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[caption id="attachment_2792" align="alignright" width="200"]Carol-Lemelin-OPA Blog by Associate Carol Lemelin, OPA[/caption]
"Christ Jesus, though he was in the form of God, did not regard equality with God something to be grasped. Rather, he emptied himself, taking the form of a slave, coming in human likeness; and found human in appearance, he humbled himself, becoming obedient to the point of death, even death on a cross." - Philippians 2:6-8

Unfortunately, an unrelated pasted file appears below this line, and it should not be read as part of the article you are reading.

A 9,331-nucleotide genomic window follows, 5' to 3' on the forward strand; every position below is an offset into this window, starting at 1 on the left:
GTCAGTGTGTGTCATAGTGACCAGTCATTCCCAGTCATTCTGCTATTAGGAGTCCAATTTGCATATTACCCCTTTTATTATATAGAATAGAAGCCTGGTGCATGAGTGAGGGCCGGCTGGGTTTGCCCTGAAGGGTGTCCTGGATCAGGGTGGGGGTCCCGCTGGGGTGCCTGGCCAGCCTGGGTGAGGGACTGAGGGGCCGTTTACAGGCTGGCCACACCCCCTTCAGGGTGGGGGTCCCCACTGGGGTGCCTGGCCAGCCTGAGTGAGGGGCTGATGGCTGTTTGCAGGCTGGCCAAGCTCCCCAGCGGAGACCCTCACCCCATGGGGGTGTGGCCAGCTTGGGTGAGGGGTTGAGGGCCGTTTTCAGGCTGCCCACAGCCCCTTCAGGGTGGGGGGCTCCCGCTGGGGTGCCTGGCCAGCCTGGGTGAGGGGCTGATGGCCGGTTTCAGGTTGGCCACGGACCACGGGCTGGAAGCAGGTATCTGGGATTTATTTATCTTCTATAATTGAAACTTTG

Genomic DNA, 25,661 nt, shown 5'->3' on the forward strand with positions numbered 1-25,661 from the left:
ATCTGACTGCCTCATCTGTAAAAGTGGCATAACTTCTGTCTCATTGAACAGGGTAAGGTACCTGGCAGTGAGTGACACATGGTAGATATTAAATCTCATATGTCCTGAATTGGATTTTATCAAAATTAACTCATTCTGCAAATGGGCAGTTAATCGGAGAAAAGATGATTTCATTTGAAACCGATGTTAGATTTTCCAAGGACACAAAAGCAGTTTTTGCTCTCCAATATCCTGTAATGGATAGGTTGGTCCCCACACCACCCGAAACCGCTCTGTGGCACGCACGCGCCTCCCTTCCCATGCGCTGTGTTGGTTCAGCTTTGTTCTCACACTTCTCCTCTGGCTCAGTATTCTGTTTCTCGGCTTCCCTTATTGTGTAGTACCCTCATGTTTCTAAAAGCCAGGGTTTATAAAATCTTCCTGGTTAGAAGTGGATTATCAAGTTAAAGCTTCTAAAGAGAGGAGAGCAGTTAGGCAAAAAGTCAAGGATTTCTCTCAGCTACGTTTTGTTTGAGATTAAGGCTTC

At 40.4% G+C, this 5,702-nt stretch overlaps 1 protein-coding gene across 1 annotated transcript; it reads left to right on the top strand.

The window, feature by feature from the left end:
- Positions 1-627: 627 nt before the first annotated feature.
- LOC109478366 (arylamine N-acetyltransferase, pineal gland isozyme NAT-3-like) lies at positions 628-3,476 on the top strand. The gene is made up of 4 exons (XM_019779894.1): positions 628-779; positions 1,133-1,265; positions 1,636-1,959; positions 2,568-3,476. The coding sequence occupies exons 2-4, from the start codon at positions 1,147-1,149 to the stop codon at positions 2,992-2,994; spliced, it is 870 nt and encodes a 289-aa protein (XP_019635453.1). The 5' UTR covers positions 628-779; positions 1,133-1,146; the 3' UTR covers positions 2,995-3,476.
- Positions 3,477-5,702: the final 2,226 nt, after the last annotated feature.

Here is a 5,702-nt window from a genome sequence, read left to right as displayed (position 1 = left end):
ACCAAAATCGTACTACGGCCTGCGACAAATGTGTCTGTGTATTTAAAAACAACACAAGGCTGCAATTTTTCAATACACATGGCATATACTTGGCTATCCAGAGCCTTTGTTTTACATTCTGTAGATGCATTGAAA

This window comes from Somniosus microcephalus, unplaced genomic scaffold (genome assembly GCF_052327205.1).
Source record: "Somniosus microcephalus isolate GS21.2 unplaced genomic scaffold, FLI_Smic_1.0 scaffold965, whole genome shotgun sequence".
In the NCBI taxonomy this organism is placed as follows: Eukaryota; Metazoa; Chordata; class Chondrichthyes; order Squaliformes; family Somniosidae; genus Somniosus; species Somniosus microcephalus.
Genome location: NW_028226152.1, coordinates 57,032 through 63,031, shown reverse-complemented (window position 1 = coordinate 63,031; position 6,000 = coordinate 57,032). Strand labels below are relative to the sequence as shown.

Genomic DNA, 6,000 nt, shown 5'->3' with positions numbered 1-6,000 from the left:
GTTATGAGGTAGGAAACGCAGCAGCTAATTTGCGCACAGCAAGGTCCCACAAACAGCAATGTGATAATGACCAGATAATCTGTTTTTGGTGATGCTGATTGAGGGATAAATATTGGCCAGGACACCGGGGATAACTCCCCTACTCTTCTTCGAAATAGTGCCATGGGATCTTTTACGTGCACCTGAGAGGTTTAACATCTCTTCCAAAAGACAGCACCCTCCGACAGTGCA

These words of St. Paul are a perfect description of Jesus' last days on earth. Let's look at what those days were like: With only a few more hours to help and guide them, he found himself calming his quarreling disciples, reminding them that none was superior to the others and that they should concentrate on preparing to spread the Good News and caring for the believers. He instituted the Eucharist; the most monumental act in history, all the while sitting at the table with the one he knew had betrayed him for money! He went to the garden to pray what may have been the most human prayers he ever said, and begged for a reprieve, but he knew the Father's will and surrendered himself to it. Then the troops and Pharisees arrived and roughly bound his hands like we use handcuffs and marched him away like a serial killer. He was dragged around the city from one official to another, verbally scorned by men who believed themselves superior to everyone else, men who were put to shame by his quiet humility. He was charged, convicted and sentenced to death in an affair, which was more farce than trial. His disciples fled and Peter, his rock, succumbing to temptation, denied him. He stood alone, as alone as anyone has ever been. That was just the beginning. Next came the physical assault, the shame and the grief that his mother must witness it all, culminating in the gruesome death. If you look closely at the events that unfolded that day you can see the plight of the whole human race in the death of one person. On that terrible day he experienced all the unbearable things humans bear. He was one of us more that day than any other. It is this knowledge that makes the resurrection so momentous. This man, this very human man has conquered death. Ironically, it is now we who say with conviction, "What further need have we of proof?" (Luke 23:71) When someone we love dies, we grieve but we know that because they loved us, they would not want us to concentrate on their last painful days but instead rejoice that they lived. And so it is with Jesus. Easter is a day of rejoicing but more than that it should be a day in which we pledge to spread the joy of the Living Christ. I wish you all every blessing on this awesome day and encourage you to live a joyful life in Christ. Its what he would have wanted. Happy Easter!

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